Other examples of Nintendo appropriating existing franchises into unique gameplay are in StarFox Adventures; which was originally a completely different game called Dinosaur Planet starring Krystal the fox, Kirby Air Ride, Four Swords, Pokemon Trozei, Mario Kart, Dr. Mario, Luigi’s Mansion, Mario Paint, and even Donkey Kong Country.

This isn’t even the first time Nintendo has taken a franchise and expanded upon it; using its name but without the main character being present. Wario Land: Super Mario Land 3 is not a Mario game. Mario does make an appearance but he is in Wario Land less than he is in Punch-Out!! or in Tennis.

Nintendo doesn’t care about Metroid or its fans.
I believe the very existence of this game proves the contrary. This is likely a renewed effort to expand the Metroid universe and expand the player base of Metroid games. After the massive failure that was Other M it would have been easy for Nintendo to give up on Metroid and leave it behind like Ice Climbers, Game & Watch or Ultra Machine, and it would have honestly been understandable. Federation Force looks to be part of a starting point for the next set of Metroid games will be.

Yesterday, according to IGN.com, Metroid Prime Producer Kensuke Tanabe said, “I’m also thinking that, in that eventual game between Sylux and Samus that might get made, that I want to involve the Federation as well. So it would be a good idea to release a game like Federation Force to flesh out its role in the galaxy before moving on to that.” Reggie Fils-Aime, Nintendo of America COO, has perviously mentioned Nintendo’s struggle with the identity of the Metroid series but has alluded to them not giving up it. He appeared on the VGX award show in 2013 with someone from Retro Studios wearing a Samus pin. It should also be mentioned that whatever Retro is working on currently is still unknown. There are many reasons to believe there is more Metroid coming.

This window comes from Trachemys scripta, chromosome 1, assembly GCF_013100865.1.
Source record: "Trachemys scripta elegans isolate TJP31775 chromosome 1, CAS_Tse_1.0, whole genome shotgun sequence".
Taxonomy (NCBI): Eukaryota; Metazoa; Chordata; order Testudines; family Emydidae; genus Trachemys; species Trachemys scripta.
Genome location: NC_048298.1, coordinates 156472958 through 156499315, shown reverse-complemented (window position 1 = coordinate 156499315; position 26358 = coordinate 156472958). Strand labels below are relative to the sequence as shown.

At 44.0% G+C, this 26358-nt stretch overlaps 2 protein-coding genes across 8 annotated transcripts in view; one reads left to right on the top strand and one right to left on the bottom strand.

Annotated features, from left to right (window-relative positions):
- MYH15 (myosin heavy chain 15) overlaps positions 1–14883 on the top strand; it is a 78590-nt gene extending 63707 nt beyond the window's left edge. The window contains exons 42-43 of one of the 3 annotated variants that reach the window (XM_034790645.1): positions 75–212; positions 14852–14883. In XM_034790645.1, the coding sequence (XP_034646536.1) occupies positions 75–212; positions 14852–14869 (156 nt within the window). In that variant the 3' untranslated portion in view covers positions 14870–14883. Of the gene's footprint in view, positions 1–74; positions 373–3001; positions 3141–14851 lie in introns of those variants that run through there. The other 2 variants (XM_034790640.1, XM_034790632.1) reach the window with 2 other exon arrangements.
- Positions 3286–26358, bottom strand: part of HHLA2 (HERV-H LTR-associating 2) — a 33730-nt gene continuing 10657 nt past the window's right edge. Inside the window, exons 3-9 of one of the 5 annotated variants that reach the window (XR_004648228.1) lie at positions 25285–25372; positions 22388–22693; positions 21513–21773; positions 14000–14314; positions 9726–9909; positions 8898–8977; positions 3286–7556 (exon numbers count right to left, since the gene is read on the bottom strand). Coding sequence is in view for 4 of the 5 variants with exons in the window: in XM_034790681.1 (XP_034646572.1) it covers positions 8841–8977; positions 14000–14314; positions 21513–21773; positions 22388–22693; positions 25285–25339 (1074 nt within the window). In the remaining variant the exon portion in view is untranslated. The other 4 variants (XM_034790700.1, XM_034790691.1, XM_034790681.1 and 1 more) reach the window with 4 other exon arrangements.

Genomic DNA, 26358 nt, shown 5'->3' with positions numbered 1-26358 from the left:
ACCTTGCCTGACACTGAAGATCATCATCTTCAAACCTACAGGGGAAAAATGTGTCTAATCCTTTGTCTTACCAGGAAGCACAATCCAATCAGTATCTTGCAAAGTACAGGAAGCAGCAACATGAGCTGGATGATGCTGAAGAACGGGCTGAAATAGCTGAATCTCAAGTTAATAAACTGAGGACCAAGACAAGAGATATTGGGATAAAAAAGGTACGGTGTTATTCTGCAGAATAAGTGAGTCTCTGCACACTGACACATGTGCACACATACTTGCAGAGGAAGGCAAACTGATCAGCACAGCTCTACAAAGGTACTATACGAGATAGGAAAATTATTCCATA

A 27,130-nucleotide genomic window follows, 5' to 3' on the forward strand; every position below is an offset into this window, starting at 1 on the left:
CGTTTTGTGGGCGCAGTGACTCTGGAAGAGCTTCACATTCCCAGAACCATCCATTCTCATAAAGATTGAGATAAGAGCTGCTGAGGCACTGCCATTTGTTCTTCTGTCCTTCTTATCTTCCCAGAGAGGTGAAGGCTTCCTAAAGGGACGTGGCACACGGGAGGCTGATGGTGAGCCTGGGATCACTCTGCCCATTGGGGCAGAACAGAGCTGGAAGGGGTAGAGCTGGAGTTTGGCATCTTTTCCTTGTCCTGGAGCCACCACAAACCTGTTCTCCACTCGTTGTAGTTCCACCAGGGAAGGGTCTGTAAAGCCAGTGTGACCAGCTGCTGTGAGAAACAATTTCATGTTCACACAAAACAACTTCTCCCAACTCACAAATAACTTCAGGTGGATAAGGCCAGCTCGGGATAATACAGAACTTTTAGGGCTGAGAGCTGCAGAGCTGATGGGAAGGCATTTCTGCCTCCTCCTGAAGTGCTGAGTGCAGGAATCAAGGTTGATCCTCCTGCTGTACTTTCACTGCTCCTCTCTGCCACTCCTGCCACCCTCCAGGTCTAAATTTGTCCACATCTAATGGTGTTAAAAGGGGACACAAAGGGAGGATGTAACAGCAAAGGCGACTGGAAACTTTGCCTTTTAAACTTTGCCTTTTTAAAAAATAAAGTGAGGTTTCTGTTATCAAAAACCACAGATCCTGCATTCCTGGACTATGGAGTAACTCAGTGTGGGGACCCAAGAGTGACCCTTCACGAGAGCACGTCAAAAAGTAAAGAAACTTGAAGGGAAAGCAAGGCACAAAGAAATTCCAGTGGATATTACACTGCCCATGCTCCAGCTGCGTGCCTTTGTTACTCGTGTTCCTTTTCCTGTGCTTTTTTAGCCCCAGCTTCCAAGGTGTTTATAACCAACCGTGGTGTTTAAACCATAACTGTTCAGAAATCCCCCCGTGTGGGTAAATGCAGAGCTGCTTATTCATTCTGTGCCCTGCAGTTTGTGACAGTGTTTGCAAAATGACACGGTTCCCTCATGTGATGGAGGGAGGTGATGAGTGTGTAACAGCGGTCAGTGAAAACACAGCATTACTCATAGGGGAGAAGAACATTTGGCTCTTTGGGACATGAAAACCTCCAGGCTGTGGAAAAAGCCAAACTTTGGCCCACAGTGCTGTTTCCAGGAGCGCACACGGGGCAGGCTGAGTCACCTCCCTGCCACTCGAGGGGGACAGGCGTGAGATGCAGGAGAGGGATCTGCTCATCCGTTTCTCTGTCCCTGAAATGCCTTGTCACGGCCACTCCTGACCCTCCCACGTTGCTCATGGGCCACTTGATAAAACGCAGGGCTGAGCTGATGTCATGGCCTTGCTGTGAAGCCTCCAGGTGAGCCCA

Nintendo_E3_Roadmap

Finally, I would like to point out just one more thing. In the official press kit from Nintendo for E3 was the above image showing the games covered by Nintendo at this E3. In the 2016 section for both the Wii U and 3DS are the words, “AND MORE TO BE ANNOUNCED!” Last year at E3 Nintendo savee some rather big announcement for later in the week, and there was also the closed to the public meeting Nintendo had where StarFox Zero was first shown. I think this week is still set for some surprises.

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Filed under 3DS, GameCube, Nintendo, Nintendo 64, Pokemon, Wii U